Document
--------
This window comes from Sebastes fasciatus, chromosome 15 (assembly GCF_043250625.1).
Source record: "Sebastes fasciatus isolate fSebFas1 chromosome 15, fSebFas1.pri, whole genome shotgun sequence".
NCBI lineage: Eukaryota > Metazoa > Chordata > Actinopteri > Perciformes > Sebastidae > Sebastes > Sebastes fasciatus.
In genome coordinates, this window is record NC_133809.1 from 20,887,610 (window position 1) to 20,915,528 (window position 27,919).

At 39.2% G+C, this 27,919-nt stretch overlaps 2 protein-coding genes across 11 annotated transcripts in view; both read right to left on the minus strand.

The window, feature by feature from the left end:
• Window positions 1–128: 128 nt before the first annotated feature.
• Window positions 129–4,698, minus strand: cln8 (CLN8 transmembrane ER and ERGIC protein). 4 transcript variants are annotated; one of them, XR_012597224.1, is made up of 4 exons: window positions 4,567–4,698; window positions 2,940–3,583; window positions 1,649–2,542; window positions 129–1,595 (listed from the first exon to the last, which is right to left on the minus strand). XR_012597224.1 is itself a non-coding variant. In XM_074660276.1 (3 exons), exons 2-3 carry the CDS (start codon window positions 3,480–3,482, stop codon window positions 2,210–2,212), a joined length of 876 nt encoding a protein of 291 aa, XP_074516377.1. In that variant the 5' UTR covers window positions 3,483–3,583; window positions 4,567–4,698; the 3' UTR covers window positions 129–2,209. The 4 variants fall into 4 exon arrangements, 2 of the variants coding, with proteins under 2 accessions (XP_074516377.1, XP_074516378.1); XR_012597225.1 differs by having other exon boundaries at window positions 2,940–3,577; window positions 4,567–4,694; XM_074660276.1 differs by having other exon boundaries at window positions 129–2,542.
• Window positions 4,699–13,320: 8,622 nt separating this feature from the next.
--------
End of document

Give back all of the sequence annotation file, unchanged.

This window comes from Sebastes fasciatus, chromosome 15 (assembly GCF_043250625.1).
Source record: "Sebastes fasciatus isolate fSebFas1 chromosome 15, fSebFas1.pri, whole genome shotgun sequence".
NCBI lineage: Eukaryota > Metazoa > Chordata > Actinopteri > Perciformes > Sebastidae > Sebastes > Sebastes fasciatus.
In genome coordinates, this window is record NC_133809.1 from 20,887,610 (window position 1) to 20,915,528 (window position 27,919).

At 39.2% G+C, this 27,919-nt stretch overlaps 2 protein-coding genes across 11 annotated transcripts in view; both read right to left on the minus strand.

The window, feature by feature from the left end:
• Window positions 1–128: 128 nt before the first annotated feature.
• Window positions 129–4,698, minus strand: cln8 (CLN8 transmembrane ER and ERGIC protein). 4 transcript variants are annotated; one of them, XR_012597224.1, is made up of 4 exons: window positions 4,567–4,698; window positions 2,940–3,583; window positions 1,649–2,542; window positions 129–1,595 (listed from the first exon to the last, which is right to left on the minus strand). XR_012597224.1 is itself a non-coding variant. In XM_074660276.1 (3 exons), exons 2-3 carry the CDS (start codon window positions 3,480–3,482, stop codon window positions 2,210–2,212), a joined length of 876 nt encoding a protein of 291 aa, XP_074516377.1. In that variant the 5' UTR covers window positions 3,483–3,583; window positions 4,567–4,698; the 3' UTR covers window positions 129–2,209. The 4 variants fall into 4 exon arrangements, 2 of the variants coding, with proteins under 2 accessions (XP_074516377.1, XP_074516378.1); XR_012597225.1 differs by having other exon boundaries at window positions 2,940–3,577; window positions 4,567–4,694; XM_074660276.1 differs by having other exon boundaries at window positions 129–2,542.
• Window positions 4,699–13,320: 8,622 nt separating this feature from the next.